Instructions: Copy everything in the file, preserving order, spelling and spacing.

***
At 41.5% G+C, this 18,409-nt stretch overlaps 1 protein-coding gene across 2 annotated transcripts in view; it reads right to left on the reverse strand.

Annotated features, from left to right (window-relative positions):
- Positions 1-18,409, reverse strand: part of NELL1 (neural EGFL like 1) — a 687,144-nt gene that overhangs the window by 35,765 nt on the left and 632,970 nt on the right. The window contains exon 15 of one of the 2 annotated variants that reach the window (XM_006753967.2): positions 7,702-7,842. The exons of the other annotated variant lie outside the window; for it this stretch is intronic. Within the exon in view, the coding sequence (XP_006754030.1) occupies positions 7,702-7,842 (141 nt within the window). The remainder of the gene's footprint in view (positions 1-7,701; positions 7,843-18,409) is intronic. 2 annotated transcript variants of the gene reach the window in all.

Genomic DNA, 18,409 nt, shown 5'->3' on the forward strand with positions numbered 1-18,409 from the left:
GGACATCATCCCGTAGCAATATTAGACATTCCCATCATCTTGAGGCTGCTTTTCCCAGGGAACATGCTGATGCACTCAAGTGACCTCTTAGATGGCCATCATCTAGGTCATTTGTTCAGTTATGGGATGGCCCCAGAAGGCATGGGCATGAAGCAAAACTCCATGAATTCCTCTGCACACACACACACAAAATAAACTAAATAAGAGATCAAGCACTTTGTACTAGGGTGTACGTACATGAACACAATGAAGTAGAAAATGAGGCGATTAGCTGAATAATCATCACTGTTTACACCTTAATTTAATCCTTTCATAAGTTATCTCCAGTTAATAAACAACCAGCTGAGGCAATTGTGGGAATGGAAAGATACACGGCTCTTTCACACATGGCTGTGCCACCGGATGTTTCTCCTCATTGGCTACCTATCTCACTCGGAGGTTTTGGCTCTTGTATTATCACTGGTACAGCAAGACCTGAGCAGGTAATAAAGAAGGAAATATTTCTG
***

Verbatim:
At 41.5% G+C, this 18,409-nt stretch overlaps 1 protein-coding gene across 2 annotated transcripts in view; it reads right to left on the reverse strand.

Annotated features, from left to right (window-relative positions):
- Positions 1-18,409, reverse strand: part of NELL1 (neural EGFL like 1) — a 687,144-nt gene that overhangs the window by 35,765 nt on the left and 632,970 nt on the right. The window contains exon 15 of one of the 2 annotated variants that reach the window (XM_006753967.2): positions 7,702-7,842. The exons of the other annotated variant lie outside the window; for it this stretch is intronic. Within the exon in view, the coding sequence (XP_006754030.1) occupies positions 7,702-7,842 (141 nt within the window). The remainder of the gene's footprint in view (positions 1-7,701; positions 7,843-18,409) is intronic. 2 annotated transcript variants of the gene reach the window in all.

Genomic DNA, 18,409 nt, shown 5'->3' on the forward strand with positions numbered 1-18,409 from the left:
GGACATCATCCCGTAGCAATATTAGACATTCCCATCATCTTGAGGCTGCTTTTCCCAGGGAACATGCTGATGCACTCAAGTGACCTCTTAGATGGCCATCATCTAGGTCATTTGTTCAGTTATGGGATGGCCCCAGAAGGCATGGGCATGAAGCAAAACTCCATGAATTCCTCTGCACACACACACACAAAATAAACTAAATAAGAGATCAAGCACTTTGTACTAGGGTGTACGTACATGAACACAATGAAGTAGAAAATGAGGCGATTAGCTGAATAATCATCACTGTTTACACCTTAATTTAATCCTTTCATAAGTTATCTCCAGTTAATAAACAACCAGCTGAGGCAATTGTGGGAATGGAAAGATACACGGCTCTTTCACACATGGCTGTGCCACCGGATGTTTCTCCTCATTGGCTACCTATCTCACTCGGAGGTTTTGGCTCTTGTATTATCACTGGTACAGCAAGACCTGAGCAGGTAATAAAGAAGGAAATATTTCTG